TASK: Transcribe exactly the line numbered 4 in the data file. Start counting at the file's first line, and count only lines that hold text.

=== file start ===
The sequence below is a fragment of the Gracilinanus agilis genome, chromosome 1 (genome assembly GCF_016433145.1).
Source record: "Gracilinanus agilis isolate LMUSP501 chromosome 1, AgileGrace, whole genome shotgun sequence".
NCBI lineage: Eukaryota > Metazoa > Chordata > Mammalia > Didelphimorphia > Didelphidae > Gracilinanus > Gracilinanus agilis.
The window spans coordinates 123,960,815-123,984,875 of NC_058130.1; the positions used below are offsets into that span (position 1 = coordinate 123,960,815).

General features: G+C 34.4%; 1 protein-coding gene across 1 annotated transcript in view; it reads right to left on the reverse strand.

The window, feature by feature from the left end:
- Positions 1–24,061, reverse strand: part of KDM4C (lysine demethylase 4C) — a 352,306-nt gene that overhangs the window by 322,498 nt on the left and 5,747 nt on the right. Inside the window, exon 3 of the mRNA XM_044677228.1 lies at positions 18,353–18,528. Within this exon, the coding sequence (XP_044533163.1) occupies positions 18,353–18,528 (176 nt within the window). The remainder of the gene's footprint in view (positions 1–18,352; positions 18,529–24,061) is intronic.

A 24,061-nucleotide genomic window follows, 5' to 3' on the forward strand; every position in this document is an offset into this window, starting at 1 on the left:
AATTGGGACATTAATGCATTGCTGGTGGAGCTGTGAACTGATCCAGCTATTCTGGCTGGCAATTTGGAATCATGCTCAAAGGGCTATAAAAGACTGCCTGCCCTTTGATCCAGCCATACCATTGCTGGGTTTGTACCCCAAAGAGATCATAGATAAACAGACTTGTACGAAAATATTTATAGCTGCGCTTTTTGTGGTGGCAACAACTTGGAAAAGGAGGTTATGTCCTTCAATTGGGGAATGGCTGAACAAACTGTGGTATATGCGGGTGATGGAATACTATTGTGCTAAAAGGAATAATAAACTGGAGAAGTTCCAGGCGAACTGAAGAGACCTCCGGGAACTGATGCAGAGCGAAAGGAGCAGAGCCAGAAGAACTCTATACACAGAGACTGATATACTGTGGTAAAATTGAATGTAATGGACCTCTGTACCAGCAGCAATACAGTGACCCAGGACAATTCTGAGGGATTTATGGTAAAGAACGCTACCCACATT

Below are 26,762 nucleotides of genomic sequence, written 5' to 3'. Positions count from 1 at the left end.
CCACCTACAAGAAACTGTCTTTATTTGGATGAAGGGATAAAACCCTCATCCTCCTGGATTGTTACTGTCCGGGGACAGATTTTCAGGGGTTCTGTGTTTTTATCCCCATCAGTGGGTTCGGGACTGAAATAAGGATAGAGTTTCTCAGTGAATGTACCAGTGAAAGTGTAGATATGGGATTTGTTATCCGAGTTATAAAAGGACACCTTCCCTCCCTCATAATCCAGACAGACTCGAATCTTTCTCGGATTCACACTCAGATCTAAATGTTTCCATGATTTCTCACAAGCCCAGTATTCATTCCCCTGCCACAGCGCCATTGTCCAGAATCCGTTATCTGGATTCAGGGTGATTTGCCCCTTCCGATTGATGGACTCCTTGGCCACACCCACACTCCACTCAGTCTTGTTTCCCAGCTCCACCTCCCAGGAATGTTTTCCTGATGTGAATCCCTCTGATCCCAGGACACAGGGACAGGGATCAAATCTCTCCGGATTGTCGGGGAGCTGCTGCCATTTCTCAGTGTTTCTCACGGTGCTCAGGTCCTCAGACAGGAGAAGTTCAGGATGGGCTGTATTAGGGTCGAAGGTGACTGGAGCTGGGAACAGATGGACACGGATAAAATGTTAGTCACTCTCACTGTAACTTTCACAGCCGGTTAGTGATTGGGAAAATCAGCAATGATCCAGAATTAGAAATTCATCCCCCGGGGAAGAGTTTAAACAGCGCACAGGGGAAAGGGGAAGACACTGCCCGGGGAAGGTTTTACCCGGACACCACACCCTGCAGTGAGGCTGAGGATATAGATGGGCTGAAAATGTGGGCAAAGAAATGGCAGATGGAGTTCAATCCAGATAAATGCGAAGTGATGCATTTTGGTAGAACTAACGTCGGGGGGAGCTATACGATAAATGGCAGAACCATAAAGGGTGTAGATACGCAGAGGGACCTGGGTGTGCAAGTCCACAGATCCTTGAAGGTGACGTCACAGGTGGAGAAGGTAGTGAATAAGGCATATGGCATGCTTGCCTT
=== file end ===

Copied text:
The window spans coordinates 123,960,815-123,984,875 of NC_058130.1; the positions used below are offsets into that span (position 1 = coordinate 123,960,815).